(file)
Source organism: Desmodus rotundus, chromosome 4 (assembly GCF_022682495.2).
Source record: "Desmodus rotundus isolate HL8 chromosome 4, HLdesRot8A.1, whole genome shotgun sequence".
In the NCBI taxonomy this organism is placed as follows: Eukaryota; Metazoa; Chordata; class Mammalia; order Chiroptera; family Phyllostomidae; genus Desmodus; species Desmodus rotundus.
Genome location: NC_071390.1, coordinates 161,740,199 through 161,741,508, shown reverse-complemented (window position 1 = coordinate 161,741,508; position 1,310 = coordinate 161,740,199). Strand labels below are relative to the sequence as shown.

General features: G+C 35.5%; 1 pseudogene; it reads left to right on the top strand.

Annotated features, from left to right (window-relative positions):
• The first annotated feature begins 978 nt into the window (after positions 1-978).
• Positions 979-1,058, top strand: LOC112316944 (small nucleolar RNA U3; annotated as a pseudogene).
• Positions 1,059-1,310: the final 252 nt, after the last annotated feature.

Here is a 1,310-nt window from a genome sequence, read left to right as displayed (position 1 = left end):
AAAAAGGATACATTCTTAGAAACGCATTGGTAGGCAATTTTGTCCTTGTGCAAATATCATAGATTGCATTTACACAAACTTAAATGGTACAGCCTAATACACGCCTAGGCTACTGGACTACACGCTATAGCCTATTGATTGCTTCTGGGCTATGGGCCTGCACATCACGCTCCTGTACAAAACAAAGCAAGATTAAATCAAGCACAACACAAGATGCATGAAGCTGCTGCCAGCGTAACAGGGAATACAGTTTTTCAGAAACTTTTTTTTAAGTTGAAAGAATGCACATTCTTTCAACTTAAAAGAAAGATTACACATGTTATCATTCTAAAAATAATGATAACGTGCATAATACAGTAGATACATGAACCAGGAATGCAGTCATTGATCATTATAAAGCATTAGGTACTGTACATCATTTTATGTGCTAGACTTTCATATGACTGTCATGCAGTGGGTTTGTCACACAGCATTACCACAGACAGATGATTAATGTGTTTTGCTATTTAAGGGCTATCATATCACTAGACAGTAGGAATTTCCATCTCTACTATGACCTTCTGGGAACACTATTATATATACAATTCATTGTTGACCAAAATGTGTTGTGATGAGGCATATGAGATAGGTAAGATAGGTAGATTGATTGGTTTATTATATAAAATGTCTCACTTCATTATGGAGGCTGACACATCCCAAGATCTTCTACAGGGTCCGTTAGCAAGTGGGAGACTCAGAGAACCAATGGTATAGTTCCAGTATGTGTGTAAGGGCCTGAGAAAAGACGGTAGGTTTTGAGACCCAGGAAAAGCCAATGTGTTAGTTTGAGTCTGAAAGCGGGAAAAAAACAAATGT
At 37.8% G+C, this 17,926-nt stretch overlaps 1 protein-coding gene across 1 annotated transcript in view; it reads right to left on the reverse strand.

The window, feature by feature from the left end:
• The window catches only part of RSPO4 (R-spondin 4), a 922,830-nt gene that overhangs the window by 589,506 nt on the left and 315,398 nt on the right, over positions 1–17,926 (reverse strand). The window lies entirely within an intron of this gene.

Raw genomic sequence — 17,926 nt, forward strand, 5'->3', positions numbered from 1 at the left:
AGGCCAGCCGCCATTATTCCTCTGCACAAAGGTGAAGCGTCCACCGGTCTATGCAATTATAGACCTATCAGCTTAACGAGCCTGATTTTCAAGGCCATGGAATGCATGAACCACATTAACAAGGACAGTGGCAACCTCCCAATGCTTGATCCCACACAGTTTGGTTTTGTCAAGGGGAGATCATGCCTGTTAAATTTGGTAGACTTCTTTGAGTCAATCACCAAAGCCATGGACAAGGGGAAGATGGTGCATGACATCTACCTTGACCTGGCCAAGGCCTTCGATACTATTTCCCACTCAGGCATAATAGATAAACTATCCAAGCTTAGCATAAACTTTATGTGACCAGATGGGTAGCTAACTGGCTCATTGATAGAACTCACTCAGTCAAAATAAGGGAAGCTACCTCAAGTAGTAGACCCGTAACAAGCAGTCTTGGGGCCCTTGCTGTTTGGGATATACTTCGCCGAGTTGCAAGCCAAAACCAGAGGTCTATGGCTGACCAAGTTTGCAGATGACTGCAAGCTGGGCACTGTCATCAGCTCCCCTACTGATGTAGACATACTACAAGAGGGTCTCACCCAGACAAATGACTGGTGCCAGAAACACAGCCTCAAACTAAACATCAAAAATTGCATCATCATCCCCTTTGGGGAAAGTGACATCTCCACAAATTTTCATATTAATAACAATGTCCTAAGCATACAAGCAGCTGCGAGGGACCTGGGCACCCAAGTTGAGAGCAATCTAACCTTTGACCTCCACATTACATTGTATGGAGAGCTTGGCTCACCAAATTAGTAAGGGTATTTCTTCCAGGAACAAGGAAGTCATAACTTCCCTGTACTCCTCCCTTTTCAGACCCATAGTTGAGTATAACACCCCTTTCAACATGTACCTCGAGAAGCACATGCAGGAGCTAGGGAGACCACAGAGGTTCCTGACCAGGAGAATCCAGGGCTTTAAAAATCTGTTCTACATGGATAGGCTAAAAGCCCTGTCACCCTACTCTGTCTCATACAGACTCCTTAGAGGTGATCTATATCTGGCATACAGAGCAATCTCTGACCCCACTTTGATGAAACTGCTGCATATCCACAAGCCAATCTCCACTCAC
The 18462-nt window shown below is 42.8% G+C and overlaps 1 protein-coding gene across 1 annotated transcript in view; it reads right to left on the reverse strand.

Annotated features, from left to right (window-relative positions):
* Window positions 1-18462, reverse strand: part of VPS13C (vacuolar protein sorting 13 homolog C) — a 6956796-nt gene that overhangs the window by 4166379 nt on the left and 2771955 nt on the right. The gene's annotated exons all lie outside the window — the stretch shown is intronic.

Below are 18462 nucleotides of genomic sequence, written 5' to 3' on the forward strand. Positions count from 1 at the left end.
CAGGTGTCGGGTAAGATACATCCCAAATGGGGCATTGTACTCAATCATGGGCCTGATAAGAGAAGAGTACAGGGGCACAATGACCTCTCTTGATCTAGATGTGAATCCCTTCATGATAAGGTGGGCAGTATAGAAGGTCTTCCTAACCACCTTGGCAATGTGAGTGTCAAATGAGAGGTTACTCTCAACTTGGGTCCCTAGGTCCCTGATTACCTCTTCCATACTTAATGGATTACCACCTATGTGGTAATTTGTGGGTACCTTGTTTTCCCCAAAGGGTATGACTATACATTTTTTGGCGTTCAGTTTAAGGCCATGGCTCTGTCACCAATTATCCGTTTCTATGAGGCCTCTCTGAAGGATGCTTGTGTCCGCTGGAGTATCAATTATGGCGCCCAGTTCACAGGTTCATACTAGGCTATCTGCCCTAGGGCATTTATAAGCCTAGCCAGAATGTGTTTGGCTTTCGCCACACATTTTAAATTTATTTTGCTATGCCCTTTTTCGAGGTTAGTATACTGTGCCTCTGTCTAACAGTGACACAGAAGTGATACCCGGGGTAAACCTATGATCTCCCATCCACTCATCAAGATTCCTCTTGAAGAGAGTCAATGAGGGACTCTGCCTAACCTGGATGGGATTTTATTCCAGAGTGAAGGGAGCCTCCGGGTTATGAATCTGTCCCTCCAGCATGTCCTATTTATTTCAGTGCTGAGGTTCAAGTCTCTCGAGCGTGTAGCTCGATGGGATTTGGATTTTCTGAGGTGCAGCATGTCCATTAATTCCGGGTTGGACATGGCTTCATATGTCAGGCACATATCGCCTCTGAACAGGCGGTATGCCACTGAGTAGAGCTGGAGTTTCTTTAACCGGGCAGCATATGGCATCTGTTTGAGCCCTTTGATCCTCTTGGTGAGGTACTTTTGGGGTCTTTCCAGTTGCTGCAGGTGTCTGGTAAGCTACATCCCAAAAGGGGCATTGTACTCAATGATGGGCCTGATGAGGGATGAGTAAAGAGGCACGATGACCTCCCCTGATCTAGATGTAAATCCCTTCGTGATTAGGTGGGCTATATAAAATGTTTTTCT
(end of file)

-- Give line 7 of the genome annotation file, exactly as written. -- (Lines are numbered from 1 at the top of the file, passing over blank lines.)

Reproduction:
• The first annotated feature begins 978 nt into the window (after positions 1-978).